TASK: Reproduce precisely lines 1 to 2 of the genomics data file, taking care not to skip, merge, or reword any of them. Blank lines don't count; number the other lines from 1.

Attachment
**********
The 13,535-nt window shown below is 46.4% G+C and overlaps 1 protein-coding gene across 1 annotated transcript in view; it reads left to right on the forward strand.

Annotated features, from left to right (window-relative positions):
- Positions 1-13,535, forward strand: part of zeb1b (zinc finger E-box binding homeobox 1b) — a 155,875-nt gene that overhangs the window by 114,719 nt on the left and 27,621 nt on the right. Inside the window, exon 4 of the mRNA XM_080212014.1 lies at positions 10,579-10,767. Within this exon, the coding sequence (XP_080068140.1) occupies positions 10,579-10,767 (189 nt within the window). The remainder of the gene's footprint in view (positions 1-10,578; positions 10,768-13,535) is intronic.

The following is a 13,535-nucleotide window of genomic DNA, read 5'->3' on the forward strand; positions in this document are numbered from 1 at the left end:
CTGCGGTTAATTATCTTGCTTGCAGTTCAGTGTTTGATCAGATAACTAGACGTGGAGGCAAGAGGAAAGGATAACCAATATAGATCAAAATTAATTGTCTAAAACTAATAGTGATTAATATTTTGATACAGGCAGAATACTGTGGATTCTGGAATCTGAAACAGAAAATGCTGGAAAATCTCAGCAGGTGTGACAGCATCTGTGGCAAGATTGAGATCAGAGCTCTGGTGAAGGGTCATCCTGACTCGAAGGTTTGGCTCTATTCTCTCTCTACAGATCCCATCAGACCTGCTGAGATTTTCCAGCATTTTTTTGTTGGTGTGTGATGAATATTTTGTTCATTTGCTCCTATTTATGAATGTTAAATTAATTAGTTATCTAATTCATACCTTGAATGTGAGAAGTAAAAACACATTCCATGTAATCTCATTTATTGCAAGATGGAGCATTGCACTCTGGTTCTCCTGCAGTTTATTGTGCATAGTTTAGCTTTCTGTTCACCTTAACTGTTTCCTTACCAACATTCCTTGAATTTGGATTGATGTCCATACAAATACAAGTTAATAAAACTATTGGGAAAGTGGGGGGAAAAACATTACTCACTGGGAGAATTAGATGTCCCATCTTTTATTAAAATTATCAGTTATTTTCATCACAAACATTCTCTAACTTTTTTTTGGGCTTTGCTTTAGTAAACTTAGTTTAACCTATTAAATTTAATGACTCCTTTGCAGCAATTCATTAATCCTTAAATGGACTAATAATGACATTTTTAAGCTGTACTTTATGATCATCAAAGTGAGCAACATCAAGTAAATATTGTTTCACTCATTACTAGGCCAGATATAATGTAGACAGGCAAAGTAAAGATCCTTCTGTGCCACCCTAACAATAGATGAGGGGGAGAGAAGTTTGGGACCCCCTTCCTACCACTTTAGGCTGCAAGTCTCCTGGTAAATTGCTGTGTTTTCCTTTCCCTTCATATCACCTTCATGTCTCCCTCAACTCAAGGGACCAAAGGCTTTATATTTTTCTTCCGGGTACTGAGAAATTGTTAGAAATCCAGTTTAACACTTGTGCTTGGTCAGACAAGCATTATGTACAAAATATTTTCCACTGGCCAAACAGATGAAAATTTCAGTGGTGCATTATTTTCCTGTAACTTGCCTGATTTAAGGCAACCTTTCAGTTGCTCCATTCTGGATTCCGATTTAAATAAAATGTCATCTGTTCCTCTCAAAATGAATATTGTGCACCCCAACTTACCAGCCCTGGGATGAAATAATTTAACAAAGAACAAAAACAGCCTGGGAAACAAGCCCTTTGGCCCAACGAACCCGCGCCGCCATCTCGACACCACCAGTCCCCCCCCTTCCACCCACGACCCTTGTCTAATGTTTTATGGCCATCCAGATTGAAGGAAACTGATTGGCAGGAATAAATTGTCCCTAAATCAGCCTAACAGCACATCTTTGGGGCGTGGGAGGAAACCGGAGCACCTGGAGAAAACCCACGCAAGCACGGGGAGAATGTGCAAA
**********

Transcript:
The 13,535-nt window shown below is 46.4% G+C and overlaps 1 protein-coding gene across 1 annotated transcript in view; it reads left to right on the forward strand.

Annotated features, from left to right (window-relative positions):